Description: We apply the Automated Multimode Inversion of surface and S-wave forms to a large global data set, verify the accuracy of the method and assumptions behind it, and compute an Sv-velocity model of the upper mantle (crust–660 km). The model is constrained with ∼51 000 seismograms recorded at 368 permanent and temporary broadband seismic stations. Structure of the mantle and crust is constrained by waveform information both from the fundamental-mode Rayleigh waves (periods from 20 to 400 s) and from S and multiple S waves (higher modes). In order to enhance the validity of the path-average approximation, we implement the automated inversion of surface- and S-wave forms with a three-dimensional (3-D) reference model. Linear equations obtained from the processing of all the seismograms of the data set are inverted for seismic velocity variations also relative to a 3-D reference, in this study composed of a 3-D model of the crust and a one-dimensional (1-D), global-average depth profile in the mantle below. Waveform information is related to shear- and compressional-velocity structure within approximate waveform sensitivity areas. We use two global triangular grids of knots with approximately equal interknot spacing within each: a finely spaced grid for integration over sensitivity areas and a rougher-spaced one for the model parametrization. For the tomographic inversion we use LSQR with horizontal and vertical smoothing and norm damping. We invert for isotropic variations in S- and P-wave velocities but also allow for S-wave azimuthal anisotropy—in order to minimize errors due to possible mapping of anisotropy into isotropic heterogeneity. The lateral resolution of the resulting isotropic upper-mantle images is a few hundred kilometres, varying with data sampling. We validate the imaging technique with a ‘spectral-element’ resolution test: inverting a published global synthetic data set computed with the spectral-element method using a laterally heterogeneous mantle model we are able to reconstruct the synthetic model accurately. This test confirms both the accuracy of the implementation of the method and the validity of the JWKB and path-average approximations as applied in it. Reviewing the tomographic model, we observe that low-Sv-velocity anomalies beneath mid-ocean ridges and backarc basins extend down to ∼100 km depth only, shallower than according to some previous tomographic models; this presents a close match to published estimates of primary melt production depth ranges there. In the seismic lithosphere beneath cratons, unambiguous high velocity anomalies extend to ∼200 km. Pronounced low-velocity zones beneath cratonic lithosphere are rare; where present (South America; Tanzania) they are neighboured by volcanic areas near cratonic boundaries. The images of these low-velocity zones may indicate hot material—possibly of mantle-plume origin—trapped or spreading beneath the thick cratonic lithosphere.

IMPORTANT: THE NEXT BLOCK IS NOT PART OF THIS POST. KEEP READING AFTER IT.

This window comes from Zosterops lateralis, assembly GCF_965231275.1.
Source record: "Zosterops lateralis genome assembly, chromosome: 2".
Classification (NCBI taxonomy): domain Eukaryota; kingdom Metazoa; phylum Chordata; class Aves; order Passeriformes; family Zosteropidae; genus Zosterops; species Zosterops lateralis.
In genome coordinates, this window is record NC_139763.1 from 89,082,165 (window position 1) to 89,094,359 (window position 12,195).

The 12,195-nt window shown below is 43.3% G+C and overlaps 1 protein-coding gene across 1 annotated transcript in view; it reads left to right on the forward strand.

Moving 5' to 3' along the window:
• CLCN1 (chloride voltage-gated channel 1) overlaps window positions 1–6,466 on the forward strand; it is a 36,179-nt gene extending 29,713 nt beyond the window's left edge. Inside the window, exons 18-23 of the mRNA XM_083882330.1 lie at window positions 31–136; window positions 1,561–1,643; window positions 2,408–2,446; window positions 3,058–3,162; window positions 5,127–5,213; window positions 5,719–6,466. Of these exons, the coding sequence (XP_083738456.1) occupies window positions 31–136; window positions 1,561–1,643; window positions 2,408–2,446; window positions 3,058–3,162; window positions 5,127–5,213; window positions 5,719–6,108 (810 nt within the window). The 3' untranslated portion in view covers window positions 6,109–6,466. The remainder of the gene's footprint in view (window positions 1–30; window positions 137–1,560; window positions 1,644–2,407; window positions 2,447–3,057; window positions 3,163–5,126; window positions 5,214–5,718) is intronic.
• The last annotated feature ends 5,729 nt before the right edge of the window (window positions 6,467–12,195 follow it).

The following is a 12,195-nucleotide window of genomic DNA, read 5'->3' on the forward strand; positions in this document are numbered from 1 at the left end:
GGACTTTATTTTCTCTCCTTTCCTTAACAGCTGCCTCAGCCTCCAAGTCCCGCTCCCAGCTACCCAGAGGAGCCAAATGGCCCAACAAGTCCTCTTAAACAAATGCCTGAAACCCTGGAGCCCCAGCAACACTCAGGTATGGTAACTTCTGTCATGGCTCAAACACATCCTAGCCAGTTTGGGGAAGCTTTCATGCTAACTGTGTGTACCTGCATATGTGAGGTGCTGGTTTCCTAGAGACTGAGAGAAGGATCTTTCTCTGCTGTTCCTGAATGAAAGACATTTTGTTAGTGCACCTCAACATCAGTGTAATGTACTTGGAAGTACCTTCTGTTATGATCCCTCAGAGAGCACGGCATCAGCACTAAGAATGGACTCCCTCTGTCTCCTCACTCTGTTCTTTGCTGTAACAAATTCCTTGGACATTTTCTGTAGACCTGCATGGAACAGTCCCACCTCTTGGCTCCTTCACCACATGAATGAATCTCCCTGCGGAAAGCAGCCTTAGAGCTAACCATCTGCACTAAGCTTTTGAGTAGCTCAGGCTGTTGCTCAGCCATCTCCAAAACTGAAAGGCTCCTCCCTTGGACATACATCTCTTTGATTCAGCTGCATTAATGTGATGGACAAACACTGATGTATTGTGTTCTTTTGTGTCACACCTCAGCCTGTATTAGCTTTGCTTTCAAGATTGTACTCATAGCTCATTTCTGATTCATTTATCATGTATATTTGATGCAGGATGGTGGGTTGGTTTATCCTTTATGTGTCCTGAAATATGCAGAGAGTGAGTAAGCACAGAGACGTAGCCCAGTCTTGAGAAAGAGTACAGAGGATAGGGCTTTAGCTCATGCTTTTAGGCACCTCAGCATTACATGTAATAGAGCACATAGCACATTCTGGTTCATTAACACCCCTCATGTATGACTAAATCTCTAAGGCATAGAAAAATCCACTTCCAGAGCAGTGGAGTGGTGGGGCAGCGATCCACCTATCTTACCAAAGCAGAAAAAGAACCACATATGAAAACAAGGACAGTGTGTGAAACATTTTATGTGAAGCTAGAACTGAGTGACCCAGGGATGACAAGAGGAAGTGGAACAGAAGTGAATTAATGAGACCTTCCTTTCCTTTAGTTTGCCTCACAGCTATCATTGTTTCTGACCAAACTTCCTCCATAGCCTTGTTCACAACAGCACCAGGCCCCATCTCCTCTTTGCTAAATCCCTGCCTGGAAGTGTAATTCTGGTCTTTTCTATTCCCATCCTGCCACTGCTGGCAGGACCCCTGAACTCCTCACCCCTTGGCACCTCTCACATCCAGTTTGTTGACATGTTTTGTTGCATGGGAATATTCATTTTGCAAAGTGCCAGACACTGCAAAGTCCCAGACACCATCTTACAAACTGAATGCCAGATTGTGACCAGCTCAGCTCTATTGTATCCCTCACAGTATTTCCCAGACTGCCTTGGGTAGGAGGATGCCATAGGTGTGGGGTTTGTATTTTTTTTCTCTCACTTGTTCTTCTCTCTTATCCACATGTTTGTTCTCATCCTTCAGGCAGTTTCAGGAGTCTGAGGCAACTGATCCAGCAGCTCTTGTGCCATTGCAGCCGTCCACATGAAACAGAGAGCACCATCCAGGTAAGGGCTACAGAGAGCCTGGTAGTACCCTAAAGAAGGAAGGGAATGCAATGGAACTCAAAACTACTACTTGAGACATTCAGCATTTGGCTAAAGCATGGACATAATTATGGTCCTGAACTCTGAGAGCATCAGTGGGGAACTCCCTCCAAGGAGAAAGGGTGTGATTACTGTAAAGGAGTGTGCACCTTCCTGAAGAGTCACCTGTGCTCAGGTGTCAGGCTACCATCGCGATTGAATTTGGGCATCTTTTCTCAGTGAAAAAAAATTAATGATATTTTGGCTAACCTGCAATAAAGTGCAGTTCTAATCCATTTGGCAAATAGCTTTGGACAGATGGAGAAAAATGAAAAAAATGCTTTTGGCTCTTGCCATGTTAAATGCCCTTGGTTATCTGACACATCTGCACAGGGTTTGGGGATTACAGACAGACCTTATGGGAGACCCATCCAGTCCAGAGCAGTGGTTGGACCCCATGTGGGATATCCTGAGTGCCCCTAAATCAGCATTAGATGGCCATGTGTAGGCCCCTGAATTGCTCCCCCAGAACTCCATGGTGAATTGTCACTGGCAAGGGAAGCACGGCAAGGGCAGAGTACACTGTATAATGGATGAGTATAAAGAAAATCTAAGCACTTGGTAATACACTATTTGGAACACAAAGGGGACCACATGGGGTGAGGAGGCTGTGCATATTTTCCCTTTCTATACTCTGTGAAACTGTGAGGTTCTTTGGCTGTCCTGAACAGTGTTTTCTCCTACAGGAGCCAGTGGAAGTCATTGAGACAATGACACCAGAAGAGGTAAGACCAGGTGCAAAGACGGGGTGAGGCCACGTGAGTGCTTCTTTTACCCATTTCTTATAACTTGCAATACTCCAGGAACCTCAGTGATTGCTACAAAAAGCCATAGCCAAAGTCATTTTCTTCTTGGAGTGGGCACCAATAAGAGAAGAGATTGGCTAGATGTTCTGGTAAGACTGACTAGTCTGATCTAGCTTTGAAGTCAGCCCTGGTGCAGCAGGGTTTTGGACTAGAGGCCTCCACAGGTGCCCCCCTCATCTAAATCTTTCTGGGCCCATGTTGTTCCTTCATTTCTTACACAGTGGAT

Language: English
    Type: http://purl.org/escidoc/metadata/ves/publication-types/article